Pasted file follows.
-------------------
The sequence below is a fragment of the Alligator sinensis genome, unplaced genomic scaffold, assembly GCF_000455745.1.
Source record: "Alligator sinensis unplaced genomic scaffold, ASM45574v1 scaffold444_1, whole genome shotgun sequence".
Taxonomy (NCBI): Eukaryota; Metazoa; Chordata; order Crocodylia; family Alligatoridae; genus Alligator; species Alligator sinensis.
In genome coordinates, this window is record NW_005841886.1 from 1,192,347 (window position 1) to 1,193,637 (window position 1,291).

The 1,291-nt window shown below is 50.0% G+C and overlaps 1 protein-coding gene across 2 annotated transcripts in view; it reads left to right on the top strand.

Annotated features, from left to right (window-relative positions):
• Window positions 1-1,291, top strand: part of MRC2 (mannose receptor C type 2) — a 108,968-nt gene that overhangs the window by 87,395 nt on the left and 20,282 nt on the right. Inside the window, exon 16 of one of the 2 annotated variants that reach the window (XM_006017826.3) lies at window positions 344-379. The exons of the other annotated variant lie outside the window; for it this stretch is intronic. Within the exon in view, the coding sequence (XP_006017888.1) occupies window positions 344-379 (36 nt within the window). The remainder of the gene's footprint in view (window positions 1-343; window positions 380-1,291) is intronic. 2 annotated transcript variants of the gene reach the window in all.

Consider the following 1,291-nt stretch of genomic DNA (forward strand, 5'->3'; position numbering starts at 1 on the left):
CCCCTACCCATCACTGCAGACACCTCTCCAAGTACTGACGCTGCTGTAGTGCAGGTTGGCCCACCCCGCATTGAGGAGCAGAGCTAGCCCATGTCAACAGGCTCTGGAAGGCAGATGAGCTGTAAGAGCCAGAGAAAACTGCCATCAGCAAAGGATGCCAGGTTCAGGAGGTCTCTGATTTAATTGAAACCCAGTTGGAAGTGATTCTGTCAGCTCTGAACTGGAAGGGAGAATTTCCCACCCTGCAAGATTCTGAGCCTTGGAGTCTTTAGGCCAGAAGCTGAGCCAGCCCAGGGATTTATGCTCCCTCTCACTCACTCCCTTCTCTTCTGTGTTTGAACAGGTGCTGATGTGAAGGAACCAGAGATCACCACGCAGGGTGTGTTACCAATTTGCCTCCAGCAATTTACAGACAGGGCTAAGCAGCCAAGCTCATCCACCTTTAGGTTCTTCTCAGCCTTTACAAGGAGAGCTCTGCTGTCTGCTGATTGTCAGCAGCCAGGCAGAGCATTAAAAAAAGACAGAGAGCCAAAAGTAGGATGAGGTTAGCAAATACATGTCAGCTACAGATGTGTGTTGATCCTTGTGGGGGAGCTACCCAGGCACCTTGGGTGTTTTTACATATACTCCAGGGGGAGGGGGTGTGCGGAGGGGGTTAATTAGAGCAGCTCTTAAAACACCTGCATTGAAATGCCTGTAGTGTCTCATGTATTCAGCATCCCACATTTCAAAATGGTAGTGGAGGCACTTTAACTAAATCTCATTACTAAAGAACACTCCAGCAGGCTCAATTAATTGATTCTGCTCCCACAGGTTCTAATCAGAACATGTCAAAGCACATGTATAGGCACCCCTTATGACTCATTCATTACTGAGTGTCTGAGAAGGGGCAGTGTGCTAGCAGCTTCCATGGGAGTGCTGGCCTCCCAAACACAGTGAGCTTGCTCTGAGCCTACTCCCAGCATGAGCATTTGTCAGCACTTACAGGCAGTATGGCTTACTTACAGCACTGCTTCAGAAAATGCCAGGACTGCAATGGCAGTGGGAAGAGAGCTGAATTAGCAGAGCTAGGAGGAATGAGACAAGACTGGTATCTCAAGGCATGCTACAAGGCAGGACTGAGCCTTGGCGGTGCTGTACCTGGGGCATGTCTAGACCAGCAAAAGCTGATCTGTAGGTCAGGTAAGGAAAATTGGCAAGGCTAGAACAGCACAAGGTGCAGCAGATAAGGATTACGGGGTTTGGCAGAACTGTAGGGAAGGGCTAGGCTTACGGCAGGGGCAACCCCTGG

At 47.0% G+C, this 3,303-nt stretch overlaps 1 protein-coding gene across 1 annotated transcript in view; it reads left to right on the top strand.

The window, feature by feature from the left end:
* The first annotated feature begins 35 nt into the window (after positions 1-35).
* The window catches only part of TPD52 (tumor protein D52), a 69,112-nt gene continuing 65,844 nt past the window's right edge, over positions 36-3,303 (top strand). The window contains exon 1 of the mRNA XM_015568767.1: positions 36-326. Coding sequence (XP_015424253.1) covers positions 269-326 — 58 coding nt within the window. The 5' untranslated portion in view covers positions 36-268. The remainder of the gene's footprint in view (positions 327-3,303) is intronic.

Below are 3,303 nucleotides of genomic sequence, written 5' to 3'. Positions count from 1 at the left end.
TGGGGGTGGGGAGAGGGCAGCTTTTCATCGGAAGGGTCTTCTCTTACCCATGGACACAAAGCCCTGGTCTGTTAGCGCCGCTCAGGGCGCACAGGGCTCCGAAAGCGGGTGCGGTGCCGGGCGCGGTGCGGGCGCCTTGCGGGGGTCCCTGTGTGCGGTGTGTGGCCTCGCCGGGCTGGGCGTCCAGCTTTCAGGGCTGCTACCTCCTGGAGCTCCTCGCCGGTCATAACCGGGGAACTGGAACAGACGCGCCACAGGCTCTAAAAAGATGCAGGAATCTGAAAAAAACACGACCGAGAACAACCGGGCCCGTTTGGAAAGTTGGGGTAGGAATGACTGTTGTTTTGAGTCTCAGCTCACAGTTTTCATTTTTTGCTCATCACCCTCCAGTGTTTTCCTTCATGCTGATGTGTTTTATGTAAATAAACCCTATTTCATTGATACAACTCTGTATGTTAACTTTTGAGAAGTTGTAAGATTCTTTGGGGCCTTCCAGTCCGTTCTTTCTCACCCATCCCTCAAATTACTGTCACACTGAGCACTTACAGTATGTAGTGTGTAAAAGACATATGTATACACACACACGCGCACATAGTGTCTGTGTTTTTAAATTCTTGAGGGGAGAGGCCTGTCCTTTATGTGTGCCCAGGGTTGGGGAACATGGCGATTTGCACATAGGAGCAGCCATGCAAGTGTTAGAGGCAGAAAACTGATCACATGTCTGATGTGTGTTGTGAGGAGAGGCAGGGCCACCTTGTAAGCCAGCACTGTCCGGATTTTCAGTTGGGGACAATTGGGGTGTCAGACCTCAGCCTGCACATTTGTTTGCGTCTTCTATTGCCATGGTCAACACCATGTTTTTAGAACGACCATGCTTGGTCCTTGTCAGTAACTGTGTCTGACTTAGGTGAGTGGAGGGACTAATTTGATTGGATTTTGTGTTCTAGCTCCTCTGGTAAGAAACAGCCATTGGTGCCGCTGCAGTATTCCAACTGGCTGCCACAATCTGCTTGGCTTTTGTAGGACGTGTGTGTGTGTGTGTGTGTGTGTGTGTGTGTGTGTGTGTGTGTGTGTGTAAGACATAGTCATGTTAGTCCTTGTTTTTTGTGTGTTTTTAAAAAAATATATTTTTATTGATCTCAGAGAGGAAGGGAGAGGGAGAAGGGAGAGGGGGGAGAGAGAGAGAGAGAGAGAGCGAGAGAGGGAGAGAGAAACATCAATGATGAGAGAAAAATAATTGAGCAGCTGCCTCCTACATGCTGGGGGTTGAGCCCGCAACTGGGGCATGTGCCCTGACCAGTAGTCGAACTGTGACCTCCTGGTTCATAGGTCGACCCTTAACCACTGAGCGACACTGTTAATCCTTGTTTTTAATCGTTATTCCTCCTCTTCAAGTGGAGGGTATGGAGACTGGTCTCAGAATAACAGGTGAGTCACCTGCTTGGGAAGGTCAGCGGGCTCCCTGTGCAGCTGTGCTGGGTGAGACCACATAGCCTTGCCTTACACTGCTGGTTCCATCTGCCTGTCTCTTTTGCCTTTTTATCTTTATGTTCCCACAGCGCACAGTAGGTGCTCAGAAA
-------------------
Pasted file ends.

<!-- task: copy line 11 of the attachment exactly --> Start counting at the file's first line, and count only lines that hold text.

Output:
The window, feature by feature from the left end: